The absolute tragedy of The Man Who Knew Too Much is that the opening half an hour of scene-setting and character establishment isn’t anywhere near strong enough to match up to the genuinely gripping meat of the film.  It is not that the film is boring, it’s certainly not like The Deer Hunter where the viewer’s resolve is tested and only the mentally strong can stomach the fourteen hour Wedding in order to get to the great stuff hiding away afterwards.  It is simply that the opening half-hour establishes James Stewart and Doris Day as an irritating and slightly foolish couple who think rather more highly of themselves, though maybe not of one another, than they might.  And when the film turns gripping suddenly it’s not so much that I get discombobulated by the shift, it’s simply that there’s a period where I know that I’m not engaged in the way that I should be and need to be for the film to work.  It happens of course, despite Doris Day and all the ‘oh-so-wholesome, apple pie, Que Sera Sera, too good to be true and dull as a pair of old pants’ baggage she brings I do begin to care.  I do get edgy.  I do want her to find a way to stop the shot.  That’s the skill of Hitchcock.  But he has to use so much of it redeeming the first half hour and- let’s be frank I hope this was forced upon him- the presence of Doris fucking Day and her fucking song, that the film is nowhere near the levels of dramatic excellence it could have reached.  For him to have blown his second shot at this story, and I haven’t seen the first in some years so I can only assume that he was unhappy with that too, is a real tragedy.  And it is blown- a real wasted opportunity.  Of course, as ever, I’m being hypercritical of someone I greatly admire.  If this was, say, a Barry Levinson film I’d be raving about it and moaning that he hardly ever shows any signs of this kind of skill in his other films.  But however good a job Hitch does of making up for it, there’s still no getting away from the fact that he lets her sing that fucking song in his film.  Twice!  Oscar my arse (as an Aston Villa manager may have said back in the sixties).


So I’m not going to mention her again- other than to say in some scenes she’s really pretty convincing, its just that in others she’s useless which means that she may as well have been useless all along.  Right, that’s it!  No more mentions of that woman again.  And no I’m not on about that woman, Ms Lewinsky, I’m referring- or rather no longer referring- to the blonde bombsite up there .

The film then takes a wonderful turn just over half an hour in.  There has been intrigue before this with the urbane but mysterious Louis Bernard’s behaviour perplexing the normal, upright McKennas.  There’s even been a murder- Bernard in largely unexplained face-paint is butchered in a busy Marrakesh market right in front of the McKennas.  But 37 minutes in Jimmy Stewart receives a chilling call, Bernard Herrmann strikes up the band and Hitch focuses the camera on Jimmy’s hand anxiously gripping a telephone directory and the film takes flight.  Up to this point Stewart had played his character as grouchy and a little aloof, but this is stripped away instantly and he seems fallible and human and all of his ornery qualities become strengths.  It’s a clever performance by Stewart, playing an everyman character thrown into a volatile situation beyond normal comprehension could easily see the opening stages of the film played out by a sweet, happy, pleasant man- a male Doris Day if you like- rather than an uptight, opinionated, sometimes bolshie and sometimes funny guy.  And because he is a real person with a genuine and convincing angst over the safety of his son I find myself hooked.  The score helps, the direction helps but the real strength of the scene is in James Stewart’s brow.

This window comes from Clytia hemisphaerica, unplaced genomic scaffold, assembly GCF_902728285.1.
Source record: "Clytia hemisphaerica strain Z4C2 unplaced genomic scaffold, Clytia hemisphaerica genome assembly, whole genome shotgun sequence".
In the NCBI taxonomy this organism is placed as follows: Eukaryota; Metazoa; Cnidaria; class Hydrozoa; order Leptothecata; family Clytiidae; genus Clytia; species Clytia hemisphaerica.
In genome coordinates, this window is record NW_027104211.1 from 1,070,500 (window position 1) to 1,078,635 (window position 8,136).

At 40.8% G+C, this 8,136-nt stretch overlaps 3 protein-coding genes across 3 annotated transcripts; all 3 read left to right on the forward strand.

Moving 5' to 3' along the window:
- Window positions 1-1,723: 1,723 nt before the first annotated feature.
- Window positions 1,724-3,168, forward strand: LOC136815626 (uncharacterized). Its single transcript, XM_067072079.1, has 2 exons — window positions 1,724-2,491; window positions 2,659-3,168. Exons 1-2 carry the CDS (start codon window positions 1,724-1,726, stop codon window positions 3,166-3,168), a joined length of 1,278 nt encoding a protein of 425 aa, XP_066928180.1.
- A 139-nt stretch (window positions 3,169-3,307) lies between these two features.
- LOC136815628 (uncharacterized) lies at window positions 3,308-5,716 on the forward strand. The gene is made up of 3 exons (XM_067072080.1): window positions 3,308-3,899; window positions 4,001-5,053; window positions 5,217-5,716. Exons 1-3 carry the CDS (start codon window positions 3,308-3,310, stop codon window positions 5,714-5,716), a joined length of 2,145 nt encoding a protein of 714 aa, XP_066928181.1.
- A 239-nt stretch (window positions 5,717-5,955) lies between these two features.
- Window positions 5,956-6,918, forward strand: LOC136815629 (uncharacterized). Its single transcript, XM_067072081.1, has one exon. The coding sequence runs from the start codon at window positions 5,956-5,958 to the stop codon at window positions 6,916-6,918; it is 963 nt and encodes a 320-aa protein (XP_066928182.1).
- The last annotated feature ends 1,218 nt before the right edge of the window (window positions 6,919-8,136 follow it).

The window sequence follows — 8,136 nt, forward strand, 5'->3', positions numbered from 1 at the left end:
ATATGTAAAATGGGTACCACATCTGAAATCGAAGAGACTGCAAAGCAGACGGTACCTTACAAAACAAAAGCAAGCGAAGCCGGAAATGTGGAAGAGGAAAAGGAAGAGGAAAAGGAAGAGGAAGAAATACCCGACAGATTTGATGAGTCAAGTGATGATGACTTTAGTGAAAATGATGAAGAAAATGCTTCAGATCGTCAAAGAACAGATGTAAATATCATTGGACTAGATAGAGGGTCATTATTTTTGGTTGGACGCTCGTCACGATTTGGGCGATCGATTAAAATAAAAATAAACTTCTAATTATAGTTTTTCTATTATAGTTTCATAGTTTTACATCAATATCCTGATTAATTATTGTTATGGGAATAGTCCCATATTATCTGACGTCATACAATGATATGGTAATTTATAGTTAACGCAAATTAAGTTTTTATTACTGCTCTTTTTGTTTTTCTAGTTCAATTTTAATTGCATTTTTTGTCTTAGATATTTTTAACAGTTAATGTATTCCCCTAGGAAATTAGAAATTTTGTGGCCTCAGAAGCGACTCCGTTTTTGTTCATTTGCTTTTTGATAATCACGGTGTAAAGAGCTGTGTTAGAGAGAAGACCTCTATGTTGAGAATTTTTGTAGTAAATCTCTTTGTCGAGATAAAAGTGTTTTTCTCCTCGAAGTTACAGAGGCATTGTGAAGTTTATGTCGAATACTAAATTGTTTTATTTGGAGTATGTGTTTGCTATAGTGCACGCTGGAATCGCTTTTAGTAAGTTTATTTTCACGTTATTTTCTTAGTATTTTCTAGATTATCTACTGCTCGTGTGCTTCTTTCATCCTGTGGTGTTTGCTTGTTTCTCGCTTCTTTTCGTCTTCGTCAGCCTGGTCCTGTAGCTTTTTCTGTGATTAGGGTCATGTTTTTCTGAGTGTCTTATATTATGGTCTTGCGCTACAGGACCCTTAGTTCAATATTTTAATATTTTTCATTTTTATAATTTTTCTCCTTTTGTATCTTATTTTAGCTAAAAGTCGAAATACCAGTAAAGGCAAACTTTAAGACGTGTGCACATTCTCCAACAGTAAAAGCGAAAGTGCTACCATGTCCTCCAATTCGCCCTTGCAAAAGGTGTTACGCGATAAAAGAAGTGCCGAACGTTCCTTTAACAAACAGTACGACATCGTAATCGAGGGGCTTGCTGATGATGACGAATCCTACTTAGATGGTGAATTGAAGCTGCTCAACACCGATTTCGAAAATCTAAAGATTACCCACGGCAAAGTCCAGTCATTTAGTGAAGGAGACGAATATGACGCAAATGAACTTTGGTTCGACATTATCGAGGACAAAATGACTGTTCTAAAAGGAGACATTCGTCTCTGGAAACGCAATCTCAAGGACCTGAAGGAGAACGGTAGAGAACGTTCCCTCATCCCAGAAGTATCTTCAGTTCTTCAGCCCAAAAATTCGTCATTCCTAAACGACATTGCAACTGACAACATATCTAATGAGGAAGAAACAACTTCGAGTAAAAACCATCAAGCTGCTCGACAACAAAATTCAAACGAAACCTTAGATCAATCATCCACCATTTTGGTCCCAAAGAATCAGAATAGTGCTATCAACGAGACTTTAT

From that turning point we’re off on a Hitchcockian rollercoaster.  If you’ve seen The 39 Steps or North By Northwest, you’ll have seen this done better but it’s still exciting.  The action sees Day and Stewart frequently separate and not always acting with the other in mind, their frantic and often instinctual actions are beautifully shot with each finding themselves in odd positions as a result of their impetuosity- the scene with Stewart barging through a taxidermists as the staff try variously to restrain him and to protect their stuffed animals is priceless, James Stewart being bitten by a stuffed tiger in a Camden backstreet is not a sight you see every day!  There are false turns, red herrings,  suspicious officials and plausible bad-guys but at no point does this get confusing, it’s all deftly balanced and explained with great visual flourishes (though the earlier technicolour does look barely better than some colourised films I’ve seen) – and builds to the great Royal Albert Hall sequence.